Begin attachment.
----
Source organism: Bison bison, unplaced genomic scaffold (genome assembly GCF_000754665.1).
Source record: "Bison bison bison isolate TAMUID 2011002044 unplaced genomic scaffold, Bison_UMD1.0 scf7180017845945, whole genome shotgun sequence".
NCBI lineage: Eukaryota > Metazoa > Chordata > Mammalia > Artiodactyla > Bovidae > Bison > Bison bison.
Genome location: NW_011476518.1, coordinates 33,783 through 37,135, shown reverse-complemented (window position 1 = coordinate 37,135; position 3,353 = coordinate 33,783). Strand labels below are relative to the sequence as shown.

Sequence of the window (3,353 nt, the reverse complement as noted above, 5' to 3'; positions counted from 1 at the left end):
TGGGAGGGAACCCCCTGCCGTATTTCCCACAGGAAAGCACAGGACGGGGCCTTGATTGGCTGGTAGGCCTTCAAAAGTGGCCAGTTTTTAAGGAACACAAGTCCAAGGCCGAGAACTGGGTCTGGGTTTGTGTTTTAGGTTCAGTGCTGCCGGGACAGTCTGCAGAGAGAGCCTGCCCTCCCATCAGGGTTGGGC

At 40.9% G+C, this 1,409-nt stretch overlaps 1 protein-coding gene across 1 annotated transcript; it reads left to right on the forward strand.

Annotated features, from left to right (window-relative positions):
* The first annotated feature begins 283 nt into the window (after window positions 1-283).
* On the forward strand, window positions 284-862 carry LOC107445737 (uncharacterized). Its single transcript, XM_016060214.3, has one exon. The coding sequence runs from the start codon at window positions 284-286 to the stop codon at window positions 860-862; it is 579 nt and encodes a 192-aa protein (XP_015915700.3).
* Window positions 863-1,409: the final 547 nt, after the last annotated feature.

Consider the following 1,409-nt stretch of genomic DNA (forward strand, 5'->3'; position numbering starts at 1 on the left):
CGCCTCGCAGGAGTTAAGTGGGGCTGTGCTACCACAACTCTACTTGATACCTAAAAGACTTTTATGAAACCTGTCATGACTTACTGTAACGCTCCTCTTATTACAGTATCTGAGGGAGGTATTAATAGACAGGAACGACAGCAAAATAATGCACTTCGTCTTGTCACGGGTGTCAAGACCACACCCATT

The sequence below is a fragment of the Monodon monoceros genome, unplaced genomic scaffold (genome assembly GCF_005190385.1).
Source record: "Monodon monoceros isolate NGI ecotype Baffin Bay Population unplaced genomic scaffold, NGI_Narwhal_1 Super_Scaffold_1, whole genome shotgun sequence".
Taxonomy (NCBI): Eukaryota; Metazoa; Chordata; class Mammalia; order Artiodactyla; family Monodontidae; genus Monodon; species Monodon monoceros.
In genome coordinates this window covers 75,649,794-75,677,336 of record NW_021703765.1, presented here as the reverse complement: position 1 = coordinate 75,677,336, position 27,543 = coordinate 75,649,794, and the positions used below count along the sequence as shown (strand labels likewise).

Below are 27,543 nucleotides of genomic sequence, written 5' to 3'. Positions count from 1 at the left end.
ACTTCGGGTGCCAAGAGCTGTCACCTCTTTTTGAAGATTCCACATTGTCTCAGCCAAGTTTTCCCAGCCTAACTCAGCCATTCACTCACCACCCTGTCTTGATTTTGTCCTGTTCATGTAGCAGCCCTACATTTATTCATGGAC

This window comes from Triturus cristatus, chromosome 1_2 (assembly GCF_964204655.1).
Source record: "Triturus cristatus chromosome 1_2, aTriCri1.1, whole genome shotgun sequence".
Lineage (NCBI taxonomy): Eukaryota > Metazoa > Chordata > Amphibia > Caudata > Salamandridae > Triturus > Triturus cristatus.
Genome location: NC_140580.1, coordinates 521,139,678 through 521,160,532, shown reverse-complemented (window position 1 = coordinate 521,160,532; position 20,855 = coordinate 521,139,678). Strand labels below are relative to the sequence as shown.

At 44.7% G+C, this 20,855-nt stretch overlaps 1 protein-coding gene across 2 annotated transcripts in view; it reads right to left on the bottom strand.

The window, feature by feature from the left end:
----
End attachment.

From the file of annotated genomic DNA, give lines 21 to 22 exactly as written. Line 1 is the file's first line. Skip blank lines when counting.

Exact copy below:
Source record: "Triturus cristatus chromosome 1_2, aTriCri1.1, whole genome shotgun sequence".
Lineage (NCBI taxonomy): Eukaryota > Metazoa > Chordata > Amphibia > Caudata > Salamandridae > Triturus > Triturus cristatus.